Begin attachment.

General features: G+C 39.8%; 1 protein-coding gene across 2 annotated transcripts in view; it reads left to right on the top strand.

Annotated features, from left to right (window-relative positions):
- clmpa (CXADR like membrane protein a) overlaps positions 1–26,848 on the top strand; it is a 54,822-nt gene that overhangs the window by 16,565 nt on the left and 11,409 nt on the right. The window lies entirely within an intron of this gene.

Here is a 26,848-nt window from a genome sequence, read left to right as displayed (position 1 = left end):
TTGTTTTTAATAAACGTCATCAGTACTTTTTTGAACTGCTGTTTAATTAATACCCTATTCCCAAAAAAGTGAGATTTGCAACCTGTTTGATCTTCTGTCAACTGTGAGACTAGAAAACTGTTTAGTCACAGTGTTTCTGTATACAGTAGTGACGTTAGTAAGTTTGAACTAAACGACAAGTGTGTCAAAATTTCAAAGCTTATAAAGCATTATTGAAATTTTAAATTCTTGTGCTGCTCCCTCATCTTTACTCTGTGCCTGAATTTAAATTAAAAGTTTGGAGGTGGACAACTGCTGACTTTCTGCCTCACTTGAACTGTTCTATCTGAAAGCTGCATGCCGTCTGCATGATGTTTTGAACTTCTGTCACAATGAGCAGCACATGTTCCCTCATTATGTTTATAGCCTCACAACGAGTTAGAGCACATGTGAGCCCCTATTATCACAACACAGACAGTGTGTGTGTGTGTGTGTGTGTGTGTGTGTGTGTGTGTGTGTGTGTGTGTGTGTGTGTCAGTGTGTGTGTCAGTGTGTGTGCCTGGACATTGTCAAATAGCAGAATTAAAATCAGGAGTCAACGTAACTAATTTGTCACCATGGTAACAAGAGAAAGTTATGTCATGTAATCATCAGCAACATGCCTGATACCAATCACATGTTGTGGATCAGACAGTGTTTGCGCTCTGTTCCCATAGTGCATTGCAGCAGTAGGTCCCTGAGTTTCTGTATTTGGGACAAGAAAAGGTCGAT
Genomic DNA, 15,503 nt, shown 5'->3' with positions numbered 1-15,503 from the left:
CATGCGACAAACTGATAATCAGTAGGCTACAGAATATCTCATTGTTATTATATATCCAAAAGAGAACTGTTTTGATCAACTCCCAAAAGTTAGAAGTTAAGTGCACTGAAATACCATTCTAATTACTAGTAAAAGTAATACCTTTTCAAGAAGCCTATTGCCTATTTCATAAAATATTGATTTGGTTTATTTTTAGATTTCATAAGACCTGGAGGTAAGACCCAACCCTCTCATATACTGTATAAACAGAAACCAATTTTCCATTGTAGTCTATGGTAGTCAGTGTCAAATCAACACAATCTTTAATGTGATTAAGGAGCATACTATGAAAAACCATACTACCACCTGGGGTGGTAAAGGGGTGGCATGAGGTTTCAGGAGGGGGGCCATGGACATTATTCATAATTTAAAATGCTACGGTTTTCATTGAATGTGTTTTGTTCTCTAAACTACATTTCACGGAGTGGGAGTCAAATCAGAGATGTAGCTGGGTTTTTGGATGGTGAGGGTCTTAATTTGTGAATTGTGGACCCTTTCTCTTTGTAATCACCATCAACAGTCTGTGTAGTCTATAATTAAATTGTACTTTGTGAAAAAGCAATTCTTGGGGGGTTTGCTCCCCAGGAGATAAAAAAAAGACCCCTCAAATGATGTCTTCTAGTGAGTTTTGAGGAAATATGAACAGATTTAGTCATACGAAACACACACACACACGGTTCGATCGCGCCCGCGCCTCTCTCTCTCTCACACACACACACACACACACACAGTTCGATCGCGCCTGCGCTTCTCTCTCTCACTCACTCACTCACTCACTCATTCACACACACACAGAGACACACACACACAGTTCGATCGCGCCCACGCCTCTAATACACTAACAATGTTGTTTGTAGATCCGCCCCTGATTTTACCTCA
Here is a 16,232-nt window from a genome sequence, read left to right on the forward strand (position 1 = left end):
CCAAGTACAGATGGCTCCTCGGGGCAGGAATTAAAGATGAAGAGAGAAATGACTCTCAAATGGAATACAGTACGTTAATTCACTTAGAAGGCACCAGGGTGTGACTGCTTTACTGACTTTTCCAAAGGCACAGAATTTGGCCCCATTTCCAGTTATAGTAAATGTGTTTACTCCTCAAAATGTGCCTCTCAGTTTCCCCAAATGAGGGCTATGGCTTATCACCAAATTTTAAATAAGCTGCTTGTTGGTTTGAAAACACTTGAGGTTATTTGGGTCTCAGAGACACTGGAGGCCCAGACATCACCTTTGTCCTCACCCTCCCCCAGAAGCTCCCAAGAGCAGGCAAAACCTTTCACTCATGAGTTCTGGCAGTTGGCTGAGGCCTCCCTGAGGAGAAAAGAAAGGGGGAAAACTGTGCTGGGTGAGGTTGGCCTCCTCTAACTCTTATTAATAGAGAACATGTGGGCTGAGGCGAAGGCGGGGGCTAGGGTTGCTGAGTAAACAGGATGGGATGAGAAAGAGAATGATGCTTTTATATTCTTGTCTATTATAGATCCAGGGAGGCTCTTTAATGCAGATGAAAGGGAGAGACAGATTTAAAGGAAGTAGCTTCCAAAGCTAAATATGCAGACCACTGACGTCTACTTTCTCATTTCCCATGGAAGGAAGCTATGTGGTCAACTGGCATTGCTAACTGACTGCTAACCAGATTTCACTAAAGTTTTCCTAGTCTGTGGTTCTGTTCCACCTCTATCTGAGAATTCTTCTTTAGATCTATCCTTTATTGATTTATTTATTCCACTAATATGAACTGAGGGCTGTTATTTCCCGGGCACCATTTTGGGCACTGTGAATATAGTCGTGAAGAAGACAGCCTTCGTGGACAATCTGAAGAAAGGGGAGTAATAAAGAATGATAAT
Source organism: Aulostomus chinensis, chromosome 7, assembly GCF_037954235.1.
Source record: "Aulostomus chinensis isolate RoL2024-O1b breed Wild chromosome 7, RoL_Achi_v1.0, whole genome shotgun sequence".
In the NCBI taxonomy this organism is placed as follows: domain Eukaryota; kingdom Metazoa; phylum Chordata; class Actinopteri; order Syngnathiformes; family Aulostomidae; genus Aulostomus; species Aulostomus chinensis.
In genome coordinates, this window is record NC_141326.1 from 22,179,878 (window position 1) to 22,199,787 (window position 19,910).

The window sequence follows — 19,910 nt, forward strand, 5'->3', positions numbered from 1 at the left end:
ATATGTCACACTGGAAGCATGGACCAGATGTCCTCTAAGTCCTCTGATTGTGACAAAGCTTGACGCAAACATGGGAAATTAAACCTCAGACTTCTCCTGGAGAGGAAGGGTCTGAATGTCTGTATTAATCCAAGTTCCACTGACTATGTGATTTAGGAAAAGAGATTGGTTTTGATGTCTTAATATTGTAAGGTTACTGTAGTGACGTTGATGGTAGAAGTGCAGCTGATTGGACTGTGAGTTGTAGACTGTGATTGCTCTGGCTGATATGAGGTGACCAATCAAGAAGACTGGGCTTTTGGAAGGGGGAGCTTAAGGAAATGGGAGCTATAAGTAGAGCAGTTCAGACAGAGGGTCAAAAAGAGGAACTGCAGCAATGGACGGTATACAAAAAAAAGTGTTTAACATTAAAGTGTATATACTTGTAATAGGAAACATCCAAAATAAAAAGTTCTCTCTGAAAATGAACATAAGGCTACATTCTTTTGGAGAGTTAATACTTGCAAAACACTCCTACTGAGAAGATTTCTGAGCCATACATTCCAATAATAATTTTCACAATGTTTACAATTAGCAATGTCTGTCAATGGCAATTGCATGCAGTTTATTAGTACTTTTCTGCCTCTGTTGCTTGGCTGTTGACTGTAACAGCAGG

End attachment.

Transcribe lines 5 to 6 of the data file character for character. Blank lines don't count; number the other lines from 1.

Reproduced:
TTGTTTTTAATAAACGTCATCAGTACTTTTTTGAACTGCTGTTTAATTAATACCCTATTCCCAAAAAAGTGAGATTTGCAACCTGTTTGATCTTCTGTCAACTGTGAGACTAGAAAACTGTTTAGTCACAGTGTTTCTGTATACAGTAGTGACGTTAGTAAGTTTGAACTAAACGACAAGTGTGTCAAAATTTCAAAGCTTATAAAGCATTATTGAAATTTTAAATTCTTGTGCTGCTCCCTCATCTTTACTCTGTGCCTGAATTTAAATTAAAAGTTTGGAGGTGGACAACTGCTGACTTTCTGCCTCACTTGAACTGTTCTATCTGAAAGCTGCATGCCGTCTGCATGATGTTTTGAACTTCTGTCACAATGAGCAGCACATGTTCCCTCATTATGTTTATAGCCTCACAACGAGTTAGAGCACATGTGAGCCCCTATTATCACAACACAGACAGTGTGTGTGTGTGTGTGTGTGTGTGTGTGTGTGTGTGTGTGTGTGTGTGTGTGTGTGTCAGTGTGTGTGTCAGTGTGTGTGCCTGGACATTGTCAAATAGCAGAATTAAAATCAGGAGTCAACGTAACTAATTTGTCACCATGGTAACAAGAGAAAGTTATGTCATGTAATCATCAGCAACATGCCTGATACCAATCACATGTTGTGGATCAGACAGTGTTTGCGCTCTGTTCCCATAGTGCATTGCAGCAGTAGGTCCCTGAGTTTCTGTATTTGGGACAAGAAAAGGTCGAT
Genomic DNA, 15,503 nt, shown 5'->3' with positions numbered 1-15,503 from the left: